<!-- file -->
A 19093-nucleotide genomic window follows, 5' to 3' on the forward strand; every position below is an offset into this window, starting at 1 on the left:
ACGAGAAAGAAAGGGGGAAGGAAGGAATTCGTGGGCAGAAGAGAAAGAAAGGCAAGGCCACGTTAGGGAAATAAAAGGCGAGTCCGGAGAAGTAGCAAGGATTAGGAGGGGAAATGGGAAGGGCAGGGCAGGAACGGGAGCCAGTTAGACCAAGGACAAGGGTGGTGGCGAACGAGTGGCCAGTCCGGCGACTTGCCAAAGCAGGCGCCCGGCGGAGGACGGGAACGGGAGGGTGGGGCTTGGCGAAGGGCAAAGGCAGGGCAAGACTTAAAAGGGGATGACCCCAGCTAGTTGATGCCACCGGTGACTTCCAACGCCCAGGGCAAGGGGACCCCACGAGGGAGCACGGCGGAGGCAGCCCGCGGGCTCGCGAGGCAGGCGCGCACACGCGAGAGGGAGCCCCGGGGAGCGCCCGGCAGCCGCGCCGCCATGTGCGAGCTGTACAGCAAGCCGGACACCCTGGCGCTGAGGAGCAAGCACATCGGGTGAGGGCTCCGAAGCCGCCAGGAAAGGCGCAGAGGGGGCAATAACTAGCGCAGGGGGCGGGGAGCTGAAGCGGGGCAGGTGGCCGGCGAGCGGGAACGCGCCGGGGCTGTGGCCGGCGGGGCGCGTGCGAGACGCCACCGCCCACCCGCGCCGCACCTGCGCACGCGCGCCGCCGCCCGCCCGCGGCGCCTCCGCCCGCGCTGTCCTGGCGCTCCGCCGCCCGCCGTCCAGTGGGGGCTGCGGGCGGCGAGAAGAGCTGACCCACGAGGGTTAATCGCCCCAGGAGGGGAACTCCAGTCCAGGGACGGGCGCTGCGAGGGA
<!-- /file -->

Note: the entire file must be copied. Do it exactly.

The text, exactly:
A 19093-nucleotide genomic window follows, 5' to 3' on the forward strand; every position below is an offset into this window, starting at 1 on the left:
ACGAGAAAGAAAGGGGGAAGGAAGGAATTCGTGGGCAGAAGAGAAAGAAAGGCAAGGCCACGTTAGGGAAATAAAAGGCGAGTCCGGAGAAGTAGCAAGGATTAGGAGGGGAAATGGGAAGGGCAGGGCAGGAACGGGAGCCAGTTAGACCAAGGACAAGGGTGGTGGCGAACGAGTGGCCAGTCCGGCGACTTGCCAAAGCAGGCGCCCGGCGGAGGACGGGAACGGGAGGGTGGGGCTTGGCGAAGGGCAAAGGCAGGGCAAGACTTAAAAGGGGATGACCCCAGCTAGTTGATGCCACCGGTGACTTCCAACGCCCAGGGCAAGGGGACCCCACGAGGGAGCACGGCGGAGGCAGCCCGCGGGCTCGCGAGGCAGGCGCGCACACGCGAGAGGGAGCCCCGGGGAGCGCCCGGCAGCCGCGCCGCCATGTGCGAGCTGTACAGCAAGCCGGACACCCTGGCGCTGAGGAGCAAGCACATCGGGTGAGGGCTCCGAAGCCGCCAGGAAAGGCGCAGAGGGGGCAATAACTAGCGCAGGGGGCGGGGAGCTGAAGCGGGGCAGGTGGCCGGCGAGCGGGAACGCGCCGGGGCTGTGGCCGGCGGGGCGCGTGCGAGACGCCACCGCCCACCCGCGCCGCACCTGCGCACGCGCGCCGCCGCCCGCCCGCGGCGCCTCCGCCCGCGCTGTCCTGGCGCTCCGCCGCCCGCCGTCCAGTGGGGGCTGCGGGCGGCGAGAAGAGCTGACCCACGAGGGTTAATCGCCCCAGGAGGGGAACTCCAGTCCAGGGACGGGCGCTGCGAGGGA